It is one of the great ironies of the culinary world. Few things on earth are as tasty and hearty as a simple Indian Dhal. But few thing things on earth are also as unappetizing looking as a simple Indian Dhal.
In theory, I knew this. But I was so excited to share this tasty vegetarian recipe with you this week, that I completely forgot about its less than photogenic qualities…until it came time for Dhal’s photoshoot.
I spent an hour on Tuesday trying to take a digital image that captured just how delicious and wonderful this spiced lentil dish is. (An hour that really should have been spent working on my talk for the Diocese of Venice’s Women’s Conference this weekend). And the good Lord as my witness, I failed miserably. I only felt better when I took to the Internet and looked at other people’s pictures.
It’s a universal problem.
Regardless, of how it looks, this Dhal is a house favorite. It’s got layers of spice, tons of protein and fiber, and it’s super easy on the pocketbook. Which is fantastic for me as I am currently on the wedding-induced austerity program. (I’m saving my thoughts on the Wedding Industrial Complex for a post-Lenten, post-book world).
Would children like this recipe? If they like Indian…and can get past the general appearance. So, maybe not. But hey, there’s always the rice that goes with it. And you can serve it with naan bread too, if you like. Kids definitely like naan.
The fiancee loves it though…which is good because I’ve made it twice for him in the last two weeks and sent him home with leftovers for his lunches. Also, as one of my most meat-loving guy friends remarked a year ago, when I served this at a dinner party (with a guest who was fighting cancer and was therefore on a gluten-free vegan diet), “Hey, this tastes like real food! I would eat this even if Nate (the friend with cancer) weren’t here.”
Considering the source, I took that as high praise.
*Note: This recipe includes some spices that you probably will not find at your local Krogers or Publix. But if you like Indian food, I cannot stress enough the wisdom of finding the nearest Indian grocery store and stocking up on these spices and other ones commonly used in Indian cooking. They sell them in bulk, well below grocery store prices, and they last forever. You can also get rice for pennies on the dollar. Alternately, if you don’t have an Indian grocery store anywhere near you or can’t stomach the thought of adding one more store to your next grocery outing, you can order the spices on Amazon. Yay Amazon.
Simple Indian Dhal (Adapted from Suvir Saran’s American Masala)
Prep Time: 15 minutes
Cook Time: 30-40 minutes
- 1.5 Tablespoons canola oil
- 1 teaspoon cumin seeds
- 3 whole cloves
- 4 green cardamom pods
- 1 cup red or green lentils, picked over, washed and drained
- 1/2 teaspoon turmeric
- 1/8 teaspoon cinnamon
- 4 cups cold water
- 2 1/2 teaspoons kosher salt (or to taste)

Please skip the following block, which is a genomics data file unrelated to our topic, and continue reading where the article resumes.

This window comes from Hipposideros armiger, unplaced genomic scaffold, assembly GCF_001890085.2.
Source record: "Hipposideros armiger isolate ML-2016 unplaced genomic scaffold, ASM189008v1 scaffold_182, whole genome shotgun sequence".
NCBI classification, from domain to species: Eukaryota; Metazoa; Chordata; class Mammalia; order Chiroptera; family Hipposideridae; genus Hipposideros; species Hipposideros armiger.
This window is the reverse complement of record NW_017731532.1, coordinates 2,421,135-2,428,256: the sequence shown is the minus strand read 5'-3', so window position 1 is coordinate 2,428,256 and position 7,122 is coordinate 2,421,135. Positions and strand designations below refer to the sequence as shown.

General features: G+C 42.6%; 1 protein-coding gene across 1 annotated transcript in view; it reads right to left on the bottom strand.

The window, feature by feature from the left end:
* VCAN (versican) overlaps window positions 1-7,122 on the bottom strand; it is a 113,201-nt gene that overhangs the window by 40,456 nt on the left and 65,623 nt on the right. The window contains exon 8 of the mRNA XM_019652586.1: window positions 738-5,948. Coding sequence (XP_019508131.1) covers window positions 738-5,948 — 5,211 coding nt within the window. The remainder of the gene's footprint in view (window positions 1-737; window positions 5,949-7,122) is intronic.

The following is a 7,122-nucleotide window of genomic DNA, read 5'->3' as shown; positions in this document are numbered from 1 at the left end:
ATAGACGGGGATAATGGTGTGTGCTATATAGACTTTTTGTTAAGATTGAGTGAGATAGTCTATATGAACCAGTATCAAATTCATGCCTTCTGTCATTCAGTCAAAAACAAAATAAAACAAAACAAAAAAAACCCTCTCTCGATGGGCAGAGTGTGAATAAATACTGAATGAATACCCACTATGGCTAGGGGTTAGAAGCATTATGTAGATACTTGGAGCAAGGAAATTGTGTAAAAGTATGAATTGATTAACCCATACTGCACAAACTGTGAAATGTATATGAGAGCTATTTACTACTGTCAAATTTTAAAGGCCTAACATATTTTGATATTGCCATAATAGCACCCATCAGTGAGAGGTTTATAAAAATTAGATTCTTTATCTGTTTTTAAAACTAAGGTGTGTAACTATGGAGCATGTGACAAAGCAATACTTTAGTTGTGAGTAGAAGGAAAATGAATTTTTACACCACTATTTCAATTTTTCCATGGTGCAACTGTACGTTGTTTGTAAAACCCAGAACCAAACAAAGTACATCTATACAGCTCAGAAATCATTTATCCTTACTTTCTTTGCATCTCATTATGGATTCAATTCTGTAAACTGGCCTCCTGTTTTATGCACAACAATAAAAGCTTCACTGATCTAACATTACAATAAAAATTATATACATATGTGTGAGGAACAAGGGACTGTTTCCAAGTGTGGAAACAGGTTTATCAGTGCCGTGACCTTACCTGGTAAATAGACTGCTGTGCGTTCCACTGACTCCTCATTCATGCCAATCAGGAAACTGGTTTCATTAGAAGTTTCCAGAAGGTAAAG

- 1 Tablespoon canola oil
- 1/2 onion, finely chopped
- 3 garlic cloves, minced
- 2 inches fresh ginger, minced
- 2 jalapeno peppers, seeded and minced
- 4 cups cooked Jasmine or Basmati Rice
- 1/4-1/2 teaspoon cayenne pepper (optional)
- 1/4 cup chopped fresh cilantro
- Juice of 1/2 lemon
- Chop your onion and mince the garlic, ginger, and jalapenos, then set aside.
- Cook the rice on the stove or in a rice cooker. Keep warm.
- While the rice cooks, heat 1.5 T. oil in a large saucepan with a lid.
- Add the cumin, cloves, and cardamom. Cook, stirring, until the cumin turns a golden brown color (about 1 minute).
- Add the lentils, turmeric, water, cinnamon, and salt. Bring to a boil and skim froth well. Turn down the heat and simmer, covered, until the lentils are soft and easily broken up by a whisk. (20 to 30 minutes depending on which lentils you use. Red take less time; green take more.)
- Using a whisk, break up the lentils into a puree.
- During the last 5 minutes that the lentils are cooking, prepare the tempering oil. Start by heating the remaining canola oil in a small saucepan over medium-high heat. Add the onion and cook until golden and slightly brown (4 to 5 minutes).
- Add the garlic, ginger, and jalapenos and cook just enough to mellow the flavor of all three—about 30 seconds.
- Stir half of the tempering oil into the dhal along with half the cilantro, all the lemon juice, and the cayenne pepper (if you want a little more heat). Simmer for 5 minutes. Add the remaining tempering oil, and serve over rice. Sprinkle with remaining cilantro.
- The dhal, by itself, should taste just a little too salty. This will help it hold its flavor once you mix it with the rice.
- This recipe improves with time, so feel free to make the dhal earlier in the day (or even the night before) and reheat it at dinner time. I regularly make a double batch, so there are plenty of leftovers for me to live off for the week.